Reina Fleury is Vice President, Human Resource and CHRO at Penn Medicine Princeton Health. As a member of the Princeton Health Senior Management team, Ms. Fleury is responsible for the oversight and implementation of Human Resource programs including Performance Management, Staff Development, Employee Engagement, Change Management, Employee Relations, Health and Wellness, Compensation and Inclusion and Diversity. Ms. Fleury also provides administrative leadership to the Volunteer Services Department, Religious Ministries, Occupational Health and Patient and Guest Relations.
Her immediate past roles were Director, Human Resources at Penn Medicine Princeton Health and Associate Chief Human Resources Officer at the Hospital of the University of Pennsylvania (HUP) in Philadelphia.
Prior to moving into the healthcare industry, Ms. Fleury worked for the American National Red Cross (ARC) for 14 ½ years. In her last role at the ARC, she oversaw Human Resources functions from Maine to South Carolina. Her background includes working in the entertainment industry, non-profit arena and now healthcare. She has strong facilitation experience and has taught several college courses at The College of Westchester in White Plains, NY. Courses included HR Management and Business Ethics. She has also developed and facilitated courses on people management and diversity and inclusion.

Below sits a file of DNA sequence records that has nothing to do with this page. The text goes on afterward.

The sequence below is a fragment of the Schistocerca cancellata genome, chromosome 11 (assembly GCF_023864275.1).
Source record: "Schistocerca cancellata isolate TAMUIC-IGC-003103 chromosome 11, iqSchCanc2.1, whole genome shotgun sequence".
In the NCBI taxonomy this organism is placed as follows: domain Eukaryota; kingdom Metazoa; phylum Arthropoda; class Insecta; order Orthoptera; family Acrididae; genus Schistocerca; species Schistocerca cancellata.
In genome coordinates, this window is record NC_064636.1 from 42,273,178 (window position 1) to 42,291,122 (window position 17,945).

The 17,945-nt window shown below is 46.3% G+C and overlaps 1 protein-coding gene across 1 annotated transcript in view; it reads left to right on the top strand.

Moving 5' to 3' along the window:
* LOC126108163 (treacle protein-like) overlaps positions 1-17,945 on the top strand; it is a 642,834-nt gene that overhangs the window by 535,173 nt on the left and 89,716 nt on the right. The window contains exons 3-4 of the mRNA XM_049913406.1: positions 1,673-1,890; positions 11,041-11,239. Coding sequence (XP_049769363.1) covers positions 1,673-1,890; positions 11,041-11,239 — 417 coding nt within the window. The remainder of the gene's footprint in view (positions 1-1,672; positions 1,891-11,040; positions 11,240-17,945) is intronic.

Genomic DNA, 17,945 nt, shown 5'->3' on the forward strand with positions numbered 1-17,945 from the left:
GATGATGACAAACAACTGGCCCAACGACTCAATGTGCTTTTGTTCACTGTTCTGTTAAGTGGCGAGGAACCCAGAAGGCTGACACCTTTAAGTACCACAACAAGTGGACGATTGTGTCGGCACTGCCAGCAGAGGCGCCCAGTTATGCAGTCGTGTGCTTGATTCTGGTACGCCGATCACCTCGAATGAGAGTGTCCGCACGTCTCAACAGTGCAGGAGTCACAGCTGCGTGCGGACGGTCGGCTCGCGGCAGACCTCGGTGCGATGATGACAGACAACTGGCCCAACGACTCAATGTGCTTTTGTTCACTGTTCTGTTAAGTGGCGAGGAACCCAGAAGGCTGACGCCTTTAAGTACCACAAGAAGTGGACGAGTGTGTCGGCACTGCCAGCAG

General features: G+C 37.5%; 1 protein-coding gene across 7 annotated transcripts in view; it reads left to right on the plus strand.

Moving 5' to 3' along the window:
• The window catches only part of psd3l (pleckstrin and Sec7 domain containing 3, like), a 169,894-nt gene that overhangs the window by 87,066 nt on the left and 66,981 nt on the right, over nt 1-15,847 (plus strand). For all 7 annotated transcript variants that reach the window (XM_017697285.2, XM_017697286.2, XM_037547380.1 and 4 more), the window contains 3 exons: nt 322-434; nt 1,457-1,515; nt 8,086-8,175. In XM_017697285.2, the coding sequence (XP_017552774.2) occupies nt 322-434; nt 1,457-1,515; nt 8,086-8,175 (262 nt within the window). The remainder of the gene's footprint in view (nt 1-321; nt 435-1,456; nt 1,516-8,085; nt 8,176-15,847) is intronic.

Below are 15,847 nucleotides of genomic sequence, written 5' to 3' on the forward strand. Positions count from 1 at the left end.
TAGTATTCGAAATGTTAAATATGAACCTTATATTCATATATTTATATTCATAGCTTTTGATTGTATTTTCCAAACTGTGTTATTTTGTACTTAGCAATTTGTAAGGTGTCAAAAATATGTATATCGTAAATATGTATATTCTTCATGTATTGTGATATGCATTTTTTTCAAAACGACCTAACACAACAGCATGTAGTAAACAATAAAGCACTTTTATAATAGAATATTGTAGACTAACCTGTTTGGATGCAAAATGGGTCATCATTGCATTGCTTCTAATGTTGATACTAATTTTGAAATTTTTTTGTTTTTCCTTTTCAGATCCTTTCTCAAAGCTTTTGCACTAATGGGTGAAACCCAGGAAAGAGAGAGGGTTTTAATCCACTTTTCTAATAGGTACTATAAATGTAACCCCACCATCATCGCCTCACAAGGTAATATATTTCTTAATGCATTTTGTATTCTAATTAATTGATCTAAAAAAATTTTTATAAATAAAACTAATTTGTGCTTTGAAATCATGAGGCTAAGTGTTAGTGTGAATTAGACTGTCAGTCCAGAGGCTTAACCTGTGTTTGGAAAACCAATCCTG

Ms. Fleury has over 20 years of experience in Human Resources. She has expertise in Performance Management, Employee Relations, Employee Engagement, Change and Culture Management, Talent Acquisition and Diversity and Inclusion.
She holds a bachelor’s degree in Business Management and Economics with an emphasis in Human Resources and a master’s degree in Business Administration with an emphasis in Leadership. Ms. Fleury previously served as the President of Human Resources Management Association (HRMA) of Princeton, NJ and recently joined the board of the American Red Cross of Central NJ.
In 2018, Reina led her team in developing and launching a diversity and inclusion program at Princeton Health. The goal of the program is to create and sustain a culture of belonging for employees and patients. Princeton Health successfully became an LGBTQ friendly organization and received the LGBTQ designation from the Human Rights Campaign, they offer programming that highlights and celebrates differences within their organization, and continues to identify ways to identify and address bias where it may exist.